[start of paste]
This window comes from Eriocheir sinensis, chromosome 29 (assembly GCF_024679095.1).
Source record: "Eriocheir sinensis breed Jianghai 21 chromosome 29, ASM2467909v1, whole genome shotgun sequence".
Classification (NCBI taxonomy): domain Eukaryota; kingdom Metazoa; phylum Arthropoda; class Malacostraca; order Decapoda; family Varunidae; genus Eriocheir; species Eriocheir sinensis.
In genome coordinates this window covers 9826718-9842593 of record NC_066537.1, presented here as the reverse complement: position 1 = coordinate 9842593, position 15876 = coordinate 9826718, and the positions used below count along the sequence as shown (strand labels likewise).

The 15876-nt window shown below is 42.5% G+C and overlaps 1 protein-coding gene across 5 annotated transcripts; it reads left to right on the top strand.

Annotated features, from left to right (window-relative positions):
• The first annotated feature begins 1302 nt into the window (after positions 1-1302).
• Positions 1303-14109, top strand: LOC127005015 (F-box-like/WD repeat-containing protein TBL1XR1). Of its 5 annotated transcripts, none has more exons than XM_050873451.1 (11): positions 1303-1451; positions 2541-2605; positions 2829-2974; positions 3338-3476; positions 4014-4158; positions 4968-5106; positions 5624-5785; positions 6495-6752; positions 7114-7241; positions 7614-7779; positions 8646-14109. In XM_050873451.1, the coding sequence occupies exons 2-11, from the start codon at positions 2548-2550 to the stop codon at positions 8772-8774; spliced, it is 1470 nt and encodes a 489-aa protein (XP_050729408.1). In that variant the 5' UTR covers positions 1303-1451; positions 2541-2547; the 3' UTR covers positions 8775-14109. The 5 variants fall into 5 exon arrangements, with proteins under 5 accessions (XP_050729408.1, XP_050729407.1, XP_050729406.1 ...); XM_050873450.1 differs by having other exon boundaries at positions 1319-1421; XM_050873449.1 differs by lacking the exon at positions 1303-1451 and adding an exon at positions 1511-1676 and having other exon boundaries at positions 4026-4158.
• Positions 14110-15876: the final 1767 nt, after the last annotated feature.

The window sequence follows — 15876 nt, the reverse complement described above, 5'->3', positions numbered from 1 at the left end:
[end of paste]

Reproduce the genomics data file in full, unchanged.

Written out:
This window comes from Eriocheir sinensis, chromosome 29 (assembly GCF_024679095.1).
Source record: "Eriocheir sinensis breed Jianghai 21 chromosome 29, ASM2467909v1, whole genome shotgun sequence".
Classification (NCBI taxonomy): domain Eukaryota; kingdom Metazoa; phylum Arthropoda; class Malacostraca; order Decapoda; family Varunidae; genus Eriocheir; species Eriocheir sinensis.
In genome coordinates this window covers 9826718-9842593 of record NC_066537.1, presented here as the reverse complement: position 1 = coordinate 9842593, position 15876 = coordinate 9826718, and the positions used below count along the sequence as shown (strand labels likewise).

The 15876-nt window shown below is 42.5% G+C and overlaps 1 protein-coding gene across 5 annotated transcripts; it reads left to right on the top strand.

Annotated features, from left to right (window-relative positions):
• The first annotated feature begins 1302 nt into the window (after positions 1-1302).
• Positions 1303-14109, top strand: LOC127005015 (F-box-like/WD repeat-containing protein TBL1XR1). Of its 5 annotated transcripts, none has more exons than XM_050873451.1 (11): positions 1303-1451; positions 2541-2605; positions 2829-2974; positions 3338-3476; positions 4014-4158; positions 4968-5106; positions 5624-5785; positions 6495-6752; positions 7114-7241; positions 7614-7779; positions 8646-14109. In XM_050873451.1, the coding sequence occupies exons 2-11, from the start codon at positions 2548-2550 to the stop codon at positions 8772-8774; spliced, it is 1470 nt and encodes a 489-aa protein (XP_050729408.1). In that variant the 5' UTR covers positions 1303-1451; positions 2541-2547; the 3' UTR covers positions 8775-14109. The 5 variants fall into 5 exon arrangements, with proteins under 5 accessions (XP_050729408.1, XP_050729407.1, XP_050729406.1 ...); XM_050873450.1 differs by having other exon boundaries at positions 1319-1421; XM_050873449.1 differs by lacking the exon at positions 1303-1451 and adding an exon at positions 1511-1676 and having other exon boundaries at positions 4026-4158.
• Positions 14110-15876: the final 1767 nt, after the last annotated feature.

The window sequence follows — 15876 nt, the reverse complement described above, 5'->3', positions numbered from 1 at the left end: